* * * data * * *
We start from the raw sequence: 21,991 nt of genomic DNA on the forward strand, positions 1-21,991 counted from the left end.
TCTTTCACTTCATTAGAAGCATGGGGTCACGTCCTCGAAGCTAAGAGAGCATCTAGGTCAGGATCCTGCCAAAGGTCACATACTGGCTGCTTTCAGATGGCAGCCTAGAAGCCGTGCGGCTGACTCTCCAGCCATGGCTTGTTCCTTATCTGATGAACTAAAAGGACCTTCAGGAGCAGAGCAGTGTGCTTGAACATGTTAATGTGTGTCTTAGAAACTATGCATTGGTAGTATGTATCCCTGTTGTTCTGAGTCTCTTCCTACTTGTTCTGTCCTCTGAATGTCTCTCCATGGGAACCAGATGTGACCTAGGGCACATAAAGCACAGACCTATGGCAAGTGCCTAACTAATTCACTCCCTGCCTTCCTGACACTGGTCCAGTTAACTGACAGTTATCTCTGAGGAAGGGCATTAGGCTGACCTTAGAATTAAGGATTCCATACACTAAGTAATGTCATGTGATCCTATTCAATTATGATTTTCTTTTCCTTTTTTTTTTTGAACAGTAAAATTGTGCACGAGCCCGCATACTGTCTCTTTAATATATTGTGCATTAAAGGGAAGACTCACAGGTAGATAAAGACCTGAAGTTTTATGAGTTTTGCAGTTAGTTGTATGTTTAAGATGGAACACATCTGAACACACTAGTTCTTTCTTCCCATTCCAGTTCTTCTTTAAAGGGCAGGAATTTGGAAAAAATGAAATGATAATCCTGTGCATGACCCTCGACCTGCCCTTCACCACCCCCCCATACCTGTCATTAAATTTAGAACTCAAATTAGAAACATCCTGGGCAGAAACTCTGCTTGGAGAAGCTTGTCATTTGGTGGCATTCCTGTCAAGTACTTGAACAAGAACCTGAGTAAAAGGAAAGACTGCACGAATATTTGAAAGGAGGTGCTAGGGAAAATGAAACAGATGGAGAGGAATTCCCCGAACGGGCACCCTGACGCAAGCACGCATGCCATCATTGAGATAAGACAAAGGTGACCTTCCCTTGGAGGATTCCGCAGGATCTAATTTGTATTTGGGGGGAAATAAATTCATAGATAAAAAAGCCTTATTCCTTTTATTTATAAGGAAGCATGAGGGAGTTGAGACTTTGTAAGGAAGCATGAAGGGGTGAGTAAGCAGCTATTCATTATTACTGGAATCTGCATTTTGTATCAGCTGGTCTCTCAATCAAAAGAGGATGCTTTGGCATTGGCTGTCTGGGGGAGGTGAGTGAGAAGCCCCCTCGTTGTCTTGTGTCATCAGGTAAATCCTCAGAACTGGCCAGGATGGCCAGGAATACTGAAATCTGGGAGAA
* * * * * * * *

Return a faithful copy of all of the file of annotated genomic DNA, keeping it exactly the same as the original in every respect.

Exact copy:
We start from the raw sequence: 21,991 nt of genomic DNA on the forward strand, positions 1-21,991 counted from the left end.
TCTTTCACTTCATTAGAAGCATGGGGTCACGTCCTCGAAGCTAAGAGAGCATCTAGGTCAGGATCCTGCCAAAGGTCACATACTGGCTGCTTTCAGATGGCAGCCTAGAAGCCGTGCGGCTGACTCTCCAGCCATGGCTTGTTCCTTATCTGATGAACTAAAAGGACCTTCAGGAGCAGAGCAGTGTGCTTGAACATGTTAATGTGTGTCTTAGAAACTATGCATTGGTAGTATGTATCCCTGTTGTTCTGAGTCTCTTCCTACTTGTTCTGTCCTCTGAATGTCTCTCCATGGGAACCAGATGTGACCTAGGGCACATAAAGCACAGACCTATGGCAAGTGCCTAACTAATTCACTCCCTGCCTTCCTGACACTGGTCCAGTTAACTGACAGTTATCTCTGAGGAAGGGCATTAGGCTGACCTTAGAATTAAGGATTCCATACACTAAGTAATGTCATGTGATCCTATTCAATTATGATTTTCTTTTCCTTTTTTTTTTTGAACAGTAAAATTGTGCACGAGCCCGCATACTGTCTCTTTAATATATTGTGCATTAAAGGGAAGACTCACAGGTAGATAAAGACCTGAAGTTTTATGAGTTTTGCAGTTAGTTGTATGTTTAAGATGGAACACATCTGAACACACTAGTTCTTTCTTCCCATTCCAGTTCTTCTTTAAAGGGCAGGAATTTGGAAAAAATGAAATGATAATCCTGTGCATGACCCTCGACCTGCCCTTCACCACCCCCCCATACCTGTCATTAAATTTAGAACTCAAATTAGAAACATCCTGGGCAGAAACTCTGCTTGGAGAAGCTTGTCATTTGGTGGCATTCCTGTCAAGTACTTGAACAAGAACCTGAGTAAAAGGAAAGACTGCACGAATATTTGAAAGGAGGTGCTAGGGAAAATGAAACAGATGGAGAGGAATTCCCCGAACGGGCACCCTGACGCAAGCACGCATGCCATCATTGAGATAAGACAAAGGTGACCTTCCCTTGGAGGATTCCGCAGGATCTAATTTGTATTTGGGGGGAAATAAATTCATAGATAAAAAAGCCTTATTCCTTTTATTTATAAGGAAGCATGAGGGAGTTGAGACTTTGTAAGGAAGCATGAAGGGGTGAGTAAGCAGCTATTCATTATTACTGGAATCTGCATTTTGTATCAGCTGGTCTCTCAATCAAAAGAGGATGCTTTGGCATTGGCTGTCTGGGGGAGGTGAGTGAGAAGCCCCCTCGTTGTCTTGTGTCATCAGGTAAATCCTCAGAACTGGCCAGGATGGCCAGGAATACTGAAATCTGGGAGAA